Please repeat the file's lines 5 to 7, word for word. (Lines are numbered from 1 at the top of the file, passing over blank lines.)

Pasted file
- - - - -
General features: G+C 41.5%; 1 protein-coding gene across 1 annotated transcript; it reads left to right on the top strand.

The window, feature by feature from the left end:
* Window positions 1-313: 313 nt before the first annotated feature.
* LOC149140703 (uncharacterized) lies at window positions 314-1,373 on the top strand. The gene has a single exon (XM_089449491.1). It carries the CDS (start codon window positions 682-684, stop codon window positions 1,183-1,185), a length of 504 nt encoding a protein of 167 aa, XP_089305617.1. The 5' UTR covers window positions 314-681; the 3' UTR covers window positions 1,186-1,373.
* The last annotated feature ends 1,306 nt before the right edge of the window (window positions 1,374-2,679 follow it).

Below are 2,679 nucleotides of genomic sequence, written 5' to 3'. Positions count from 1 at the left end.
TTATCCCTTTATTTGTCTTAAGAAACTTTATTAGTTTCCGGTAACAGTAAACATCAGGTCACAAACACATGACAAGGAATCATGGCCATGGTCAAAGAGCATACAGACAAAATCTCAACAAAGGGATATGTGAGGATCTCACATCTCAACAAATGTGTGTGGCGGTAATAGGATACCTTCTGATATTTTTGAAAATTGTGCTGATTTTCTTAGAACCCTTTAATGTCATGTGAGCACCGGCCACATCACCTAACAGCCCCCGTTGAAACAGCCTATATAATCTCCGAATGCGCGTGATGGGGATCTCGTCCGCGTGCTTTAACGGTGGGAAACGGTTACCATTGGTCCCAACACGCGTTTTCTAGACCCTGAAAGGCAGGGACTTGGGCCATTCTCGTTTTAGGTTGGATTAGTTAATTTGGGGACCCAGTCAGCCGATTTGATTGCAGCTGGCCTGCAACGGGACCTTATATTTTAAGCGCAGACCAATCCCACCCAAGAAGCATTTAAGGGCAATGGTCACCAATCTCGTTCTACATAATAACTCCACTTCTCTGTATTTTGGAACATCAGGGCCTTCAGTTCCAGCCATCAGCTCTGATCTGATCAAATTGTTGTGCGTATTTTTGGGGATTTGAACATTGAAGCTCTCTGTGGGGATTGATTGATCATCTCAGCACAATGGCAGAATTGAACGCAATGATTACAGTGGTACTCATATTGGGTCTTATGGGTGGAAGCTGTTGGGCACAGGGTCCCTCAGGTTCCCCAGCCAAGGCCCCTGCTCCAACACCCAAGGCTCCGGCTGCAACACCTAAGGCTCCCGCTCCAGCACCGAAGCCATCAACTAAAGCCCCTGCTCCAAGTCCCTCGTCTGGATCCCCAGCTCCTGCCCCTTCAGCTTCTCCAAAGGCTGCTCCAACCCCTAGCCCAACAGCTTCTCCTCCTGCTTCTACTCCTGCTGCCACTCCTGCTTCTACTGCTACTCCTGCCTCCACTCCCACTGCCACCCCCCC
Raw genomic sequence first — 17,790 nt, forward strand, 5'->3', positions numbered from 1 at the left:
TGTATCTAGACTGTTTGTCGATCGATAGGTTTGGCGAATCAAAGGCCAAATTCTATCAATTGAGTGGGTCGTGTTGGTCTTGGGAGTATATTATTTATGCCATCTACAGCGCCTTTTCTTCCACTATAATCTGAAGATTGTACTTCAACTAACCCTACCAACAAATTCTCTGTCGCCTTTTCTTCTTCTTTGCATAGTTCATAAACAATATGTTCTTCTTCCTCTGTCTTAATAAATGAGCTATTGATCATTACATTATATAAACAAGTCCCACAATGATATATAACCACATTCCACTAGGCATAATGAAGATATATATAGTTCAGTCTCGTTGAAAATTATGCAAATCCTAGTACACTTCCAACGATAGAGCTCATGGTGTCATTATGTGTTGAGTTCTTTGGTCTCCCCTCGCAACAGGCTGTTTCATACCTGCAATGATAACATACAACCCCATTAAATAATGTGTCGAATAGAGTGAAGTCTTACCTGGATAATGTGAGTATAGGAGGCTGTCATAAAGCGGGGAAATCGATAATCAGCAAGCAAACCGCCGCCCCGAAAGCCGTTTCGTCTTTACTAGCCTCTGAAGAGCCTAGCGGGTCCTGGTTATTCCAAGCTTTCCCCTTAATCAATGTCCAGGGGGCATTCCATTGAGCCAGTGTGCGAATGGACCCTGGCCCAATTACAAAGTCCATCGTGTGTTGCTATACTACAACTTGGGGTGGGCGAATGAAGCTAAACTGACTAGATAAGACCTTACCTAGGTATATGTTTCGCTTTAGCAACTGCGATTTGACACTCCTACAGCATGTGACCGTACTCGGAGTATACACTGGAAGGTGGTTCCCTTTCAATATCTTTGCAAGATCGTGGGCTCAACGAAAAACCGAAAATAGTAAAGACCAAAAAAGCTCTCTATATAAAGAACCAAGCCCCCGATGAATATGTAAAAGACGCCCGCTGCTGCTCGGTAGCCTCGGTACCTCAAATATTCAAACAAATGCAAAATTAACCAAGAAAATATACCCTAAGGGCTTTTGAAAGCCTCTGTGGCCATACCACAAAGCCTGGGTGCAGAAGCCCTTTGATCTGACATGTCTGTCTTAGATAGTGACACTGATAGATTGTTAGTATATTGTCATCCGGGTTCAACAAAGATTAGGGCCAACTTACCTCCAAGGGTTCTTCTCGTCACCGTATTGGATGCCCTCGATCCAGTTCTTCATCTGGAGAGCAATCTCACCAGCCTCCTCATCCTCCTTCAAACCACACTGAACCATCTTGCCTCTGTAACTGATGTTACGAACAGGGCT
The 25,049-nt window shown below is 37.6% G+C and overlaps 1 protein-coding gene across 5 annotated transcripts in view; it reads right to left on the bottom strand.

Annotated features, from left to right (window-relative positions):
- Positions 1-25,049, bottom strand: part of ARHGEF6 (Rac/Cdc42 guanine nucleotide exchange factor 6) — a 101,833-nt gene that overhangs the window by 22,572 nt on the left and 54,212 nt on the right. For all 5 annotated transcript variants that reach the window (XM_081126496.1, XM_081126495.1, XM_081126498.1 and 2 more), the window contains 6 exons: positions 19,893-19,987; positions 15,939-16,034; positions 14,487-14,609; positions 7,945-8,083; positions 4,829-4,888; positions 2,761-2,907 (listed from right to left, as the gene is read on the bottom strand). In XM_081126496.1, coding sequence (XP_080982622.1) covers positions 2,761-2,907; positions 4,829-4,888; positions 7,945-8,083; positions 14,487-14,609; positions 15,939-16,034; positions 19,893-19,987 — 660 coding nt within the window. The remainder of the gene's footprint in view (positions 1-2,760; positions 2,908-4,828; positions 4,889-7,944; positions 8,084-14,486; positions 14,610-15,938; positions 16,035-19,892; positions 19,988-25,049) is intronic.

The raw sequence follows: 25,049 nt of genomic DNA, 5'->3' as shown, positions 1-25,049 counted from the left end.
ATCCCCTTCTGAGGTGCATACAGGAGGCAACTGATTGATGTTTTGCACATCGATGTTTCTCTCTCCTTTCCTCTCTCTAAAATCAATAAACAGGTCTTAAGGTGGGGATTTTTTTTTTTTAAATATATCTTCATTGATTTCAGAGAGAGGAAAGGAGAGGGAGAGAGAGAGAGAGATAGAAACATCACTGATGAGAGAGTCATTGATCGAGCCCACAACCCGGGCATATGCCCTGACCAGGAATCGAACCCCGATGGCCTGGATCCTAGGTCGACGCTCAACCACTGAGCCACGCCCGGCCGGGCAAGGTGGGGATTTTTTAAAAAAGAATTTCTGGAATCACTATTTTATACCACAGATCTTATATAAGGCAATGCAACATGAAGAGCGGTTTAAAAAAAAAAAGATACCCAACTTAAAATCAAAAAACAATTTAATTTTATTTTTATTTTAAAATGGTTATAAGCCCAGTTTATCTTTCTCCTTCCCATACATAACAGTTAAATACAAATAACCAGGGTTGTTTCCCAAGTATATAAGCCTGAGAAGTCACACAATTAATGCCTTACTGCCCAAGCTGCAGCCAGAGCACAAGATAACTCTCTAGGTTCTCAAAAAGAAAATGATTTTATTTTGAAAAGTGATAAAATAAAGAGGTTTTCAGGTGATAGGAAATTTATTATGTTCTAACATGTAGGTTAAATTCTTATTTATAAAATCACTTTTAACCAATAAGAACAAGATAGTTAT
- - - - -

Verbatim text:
* The last annotated feature ends 1,306 nt before the right edge of the window (window positions 1,374-2,679 follow it).

Below are 2,679 nucleotides of genomic sequence, written 5' to 3'. Positions count from 1 at the left end.
TTATCCCTTTATTTGTCTTAAGAAACTTTATTAGTTTCCGGTAACAGTAAACATCAGGTCACAAACACATGACAAGGAATCATGGCCATGGTCAAAGAGCATACAGACAAAATCTCAACAAAGGGATATGTGAGGATCTCACATCTCAACAAATGTGTGTGGCGGTAATAGGATACCTTCTGATATTTTTGAAAATTGTGCTGATTTTCTTAGAACCCTTTAATGTCATGTGAGCACCGGCCACATCACCTAACAGCCCCCGTTGAAACAGCCTATATAATCTCCGAATGCGCGTGATGGGGATCTCGTCCGCGTGCTTTAACGGTGGGAAACGGTTACCATTGGTCCCAACACGCGTTTTCTAGACCCTGAAAGGCAGGGACTTGGGCCATTCTCGTTTTAGGTTGGATTAGTTAATTTGGGGACCCAGTCAGCCGATTTGATTGCAGCTGGCCTGCAACGGGACCTTATATTTTAAGCGCAGACCAATCCCACCCAAGAAGCATTTAAGGGCAATGGTCACCAATCTCGTTCTACATAATAACTCCACTTCTCTGTATTTTGGAACATCAGGGCCTTCAGTTCCAGCCATCAGCTCTGATCTGATCAAATTGTTGTGCGTATTTTTGGGGATTTGAACATTGAAGCTCTCTGTGGGGATTGATTGATCATCTCAGCACAATGGCAGAATTGAACGCAATGATTACAGTGGTACTCATATTGGGTCTTATGGGTGGAAGCTGTTGGGCACAGGGTCCCTCAGGTTCCCCAGCCAAGGCCCCTGCTCCAACACCCAAGGCTCCGGCTGCAACACCTAAGGCTCCCGCTCCAGCACCGAAGCCATCAACTAAAGCCCCTGCTCCAAGTCCCTCGTCTGGATCCCCAGCTCCTGCCCCTTCAGCTTCTCCAAAGGCTGCTCCAACCCCTAGCCCAACAGCTTCTCCTCCTGCTTCTACTCCTGCTGCCACTCCTGCTTCTACTGCTACTCCTGCCTCCACTCCCACTGCCACCCCCCC